Everything You Wanted to Know About Cicadas (But Were Too Grossed Out to Ask)


Tree-lovers cannot help but feel unnerved by the emergence of cicadas this summer. The colossal bugs with bulbous red eyes emerge from the ground every 17 years. In the process, they litter tree trunks with freshly-shed shells and carcasses.

It’s a grotesque sight, yet what exactly are the cicadas doing? More importantly, what kind of damage do they incur on our trees?  Here’s a brief explanation:

What are we seeing?

Known as the “largest insects of the order Homptera in North America,”* the cicada matures underground for 17 years, feeding off sap of tree and shrub roots.  This year’s group is called “Brood 2.”) Once matured, the nymph cicada digs up to ground. She finds a vertical surface –typically a tree, telephone pole or fence—to molt, aka the process of shedding their nymph exterior for wings.


Source: Wikimedia.org







With wings in working order, the cicada flies to a tree for what many call the “mating frenzy.”  Imagine spring break in Ft. Lauderdale heightened by the urgency of impending doom.  There’s even an accompanying soundtrack, as males produce a loud buzzing song to attract the ladies.


Source: University of Nebraska






The female cicada then lays her eggs, inserting her eggs into branches or twigs using a blade-like feature near her abdomen, known as an ovipositor. After six to ten weeks, the eggs hatch new cicadas, who drop from the tree and burrow back into the ground. That’s the last we see of Brood 2 cicadas until 2030. (Calculate how old you’ll be. It’s chilling.)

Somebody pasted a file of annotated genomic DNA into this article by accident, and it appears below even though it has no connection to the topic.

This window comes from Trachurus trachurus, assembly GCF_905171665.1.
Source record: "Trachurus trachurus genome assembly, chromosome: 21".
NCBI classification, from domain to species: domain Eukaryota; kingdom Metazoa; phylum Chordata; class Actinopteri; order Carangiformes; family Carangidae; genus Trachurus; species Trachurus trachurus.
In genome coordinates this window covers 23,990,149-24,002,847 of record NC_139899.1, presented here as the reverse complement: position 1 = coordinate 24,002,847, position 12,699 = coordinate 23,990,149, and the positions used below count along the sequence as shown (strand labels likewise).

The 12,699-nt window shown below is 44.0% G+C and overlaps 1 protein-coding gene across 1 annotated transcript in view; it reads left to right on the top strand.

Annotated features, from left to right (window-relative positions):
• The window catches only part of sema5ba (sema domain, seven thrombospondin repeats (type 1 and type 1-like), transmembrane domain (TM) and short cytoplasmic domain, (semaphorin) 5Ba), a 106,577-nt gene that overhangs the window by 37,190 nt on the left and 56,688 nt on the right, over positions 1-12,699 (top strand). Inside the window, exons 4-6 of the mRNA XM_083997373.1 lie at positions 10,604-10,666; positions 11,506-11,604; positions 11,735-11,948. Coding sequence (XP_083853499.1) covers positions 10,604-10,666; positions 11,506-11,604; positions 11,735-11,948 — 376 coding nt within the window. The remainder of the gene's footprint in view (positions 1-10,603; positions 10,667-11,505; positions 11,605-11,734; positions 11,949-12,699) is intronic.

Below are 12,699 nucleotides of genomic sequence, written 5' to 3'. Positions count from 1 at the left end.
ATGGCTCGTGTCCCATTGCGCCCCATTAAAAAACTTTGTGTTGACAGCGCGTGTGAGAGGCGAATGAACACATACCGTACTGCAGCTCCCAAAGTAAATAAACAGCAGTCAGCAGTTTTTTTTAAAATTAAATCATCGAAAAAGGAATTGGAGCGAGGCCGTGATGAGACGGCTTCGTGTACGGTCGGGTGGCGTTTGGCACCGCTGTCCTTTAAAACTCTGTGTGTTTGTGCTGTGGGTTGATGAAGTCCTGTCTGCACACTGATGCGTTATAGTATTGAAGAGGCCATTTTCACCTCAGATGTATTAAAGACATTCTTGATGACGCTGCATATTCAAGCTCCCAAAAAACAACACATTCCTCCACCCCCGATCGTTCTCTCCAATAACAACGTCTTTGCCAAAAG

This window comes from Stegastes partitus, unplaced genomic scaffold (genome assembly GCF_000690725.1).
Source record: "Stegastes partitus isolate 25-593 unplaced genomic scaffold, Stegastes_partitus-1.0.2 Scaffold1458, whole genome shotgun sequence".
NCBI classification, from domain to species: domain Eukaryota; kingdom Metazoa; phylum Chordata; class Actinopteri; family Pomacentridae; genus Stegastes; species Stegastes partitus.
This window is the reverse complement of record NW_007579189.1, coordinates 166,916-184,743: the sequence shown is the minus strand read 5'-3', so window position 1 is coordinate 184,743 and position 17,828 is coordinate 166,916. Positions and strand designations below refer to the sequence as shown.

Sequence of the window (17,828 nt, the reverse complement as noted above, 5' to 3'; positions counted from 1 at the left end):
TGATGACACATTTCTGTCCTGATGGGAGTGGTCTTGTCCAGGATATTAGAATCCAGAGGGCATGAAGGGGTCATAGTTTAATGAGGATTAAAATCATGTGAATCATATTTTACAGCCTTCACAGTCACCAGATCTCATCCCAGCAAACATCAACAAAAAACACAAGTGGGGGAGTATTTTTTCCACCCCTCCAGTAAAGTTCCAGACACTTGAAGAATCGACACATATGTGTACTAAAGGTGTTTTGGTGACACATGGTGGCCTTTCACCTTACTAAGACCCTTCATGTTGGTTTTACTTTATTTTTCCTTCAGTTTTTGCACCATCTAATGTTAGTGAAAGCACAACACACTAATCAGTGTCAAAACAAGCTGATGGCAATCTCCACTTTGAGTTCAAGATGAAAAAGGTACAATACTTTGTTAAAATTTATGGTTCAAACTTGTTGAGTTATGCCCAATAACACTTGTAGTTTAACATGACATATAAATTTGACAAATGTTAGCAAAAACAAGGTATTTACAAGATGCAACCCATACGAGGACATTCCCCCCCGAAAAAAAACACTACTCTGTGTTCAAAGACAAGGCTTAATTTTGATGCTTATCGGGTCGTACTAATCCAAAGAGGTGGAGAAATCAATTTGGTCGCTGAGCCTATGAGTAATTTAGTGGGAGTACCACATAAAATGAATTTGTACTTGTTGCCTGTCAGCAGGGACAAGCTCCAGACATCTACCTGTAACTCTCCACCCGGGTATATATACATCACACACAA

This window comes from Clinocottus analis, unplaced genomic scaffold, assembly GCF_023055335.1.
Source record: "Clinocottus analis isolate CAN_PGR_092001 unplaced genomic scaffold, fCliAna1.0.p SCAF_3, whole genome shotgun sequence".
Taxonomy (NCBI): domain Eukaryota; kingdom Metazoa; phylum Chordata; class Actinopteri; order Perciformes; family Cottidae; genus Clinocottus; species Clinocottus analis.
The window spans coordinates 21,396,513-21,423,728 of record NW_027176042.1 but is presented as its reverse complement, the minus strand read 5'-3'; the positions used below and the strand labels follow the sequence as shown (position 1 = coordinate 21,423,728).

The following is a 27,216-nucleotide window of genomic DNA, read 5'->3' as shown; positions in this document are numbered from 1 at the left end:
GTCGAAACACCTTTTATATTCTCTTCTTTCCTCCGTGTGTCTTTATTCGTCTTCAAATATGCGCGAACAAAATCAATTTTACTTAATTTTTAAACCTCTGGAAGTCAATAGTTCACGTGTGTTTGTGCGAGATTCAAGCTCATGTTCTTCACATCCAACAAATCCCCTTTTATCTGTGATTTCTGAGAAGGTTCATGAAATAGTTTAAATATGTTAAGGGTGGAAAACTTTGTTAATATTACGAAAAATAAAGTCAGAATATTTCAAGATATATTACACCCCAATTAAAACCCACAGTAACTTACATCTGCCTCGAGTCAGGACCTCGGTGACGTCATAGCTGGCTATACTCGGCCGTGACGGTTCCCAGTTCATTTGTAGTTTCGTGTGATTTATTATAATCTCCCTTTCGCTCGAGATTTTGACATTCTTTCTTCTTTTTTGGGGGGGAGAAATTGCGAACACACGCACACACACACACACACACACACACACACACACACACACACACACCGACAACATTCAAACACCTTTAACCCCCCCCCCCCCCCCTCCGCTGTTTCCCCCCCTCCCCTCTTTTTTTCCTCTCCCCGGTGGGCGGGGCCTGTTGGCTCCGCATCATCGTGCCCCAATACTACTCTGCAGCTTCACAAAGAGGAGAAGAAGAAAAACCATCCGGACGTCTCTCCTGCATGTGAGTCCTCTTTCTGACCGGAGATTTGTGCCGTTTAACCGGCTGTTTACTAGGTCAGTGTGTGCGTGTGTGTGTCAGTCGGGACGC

Credit: Bonnie Dalzell ©2004
Website: http://www.batw.net/Cicada.html








Do they damage trees?

Yes. When female cicadas insert their eggs inside twigs and branches, they can wound trees and make branches vulnerable to fungus.  Sometimes, the wounds result in breakage, also known as “flagging.”

Luckily, mature trees tend to weather cicada season fairly well. However, according the Missouri Department of Conservation, flagging can damage saplings more severely. Aside from twigs and branches strewn about the ground, another tell-tale sign of flagging is large patches of brown leaves.

One thing to remember is that cicadas are not feeding on your trees.  Nor will they bite humans or other animals.  In fact, they barely eat above ground. They’re too busy molting, mating, laying eggs and dying.

How long will they be around?

Roughly 4 to 6 weeks for cicadas.  However, “flagging” could show up later on during the summer. Just keep an eye out for brown spots and fallen branches.

How can I protect my trees from cicadas?

Do not try to combat cicadas with pesticides.  Cicadas are ultimately part of our ecosystem –providing benefits to the environment—and deserve to be left to complete their life cycle.  They aerate the ground by digging holes to emerge, and some argue that flagging rids trees of weak branches.  Just sit back and let nature do its thing.

Cicada Sources:

  • *“The Ultimate Guide to Backyard Bugs: Garden Insects of North America,” by Whitney Cranshaw, Princeton University Press, copyright 2004
  • Absolutely fascinating video: http://vimeo.com/66688653
  • WNYC offers this fun way to track Brood 2 in Northeast: http://project.wnyc.org/cicadas/
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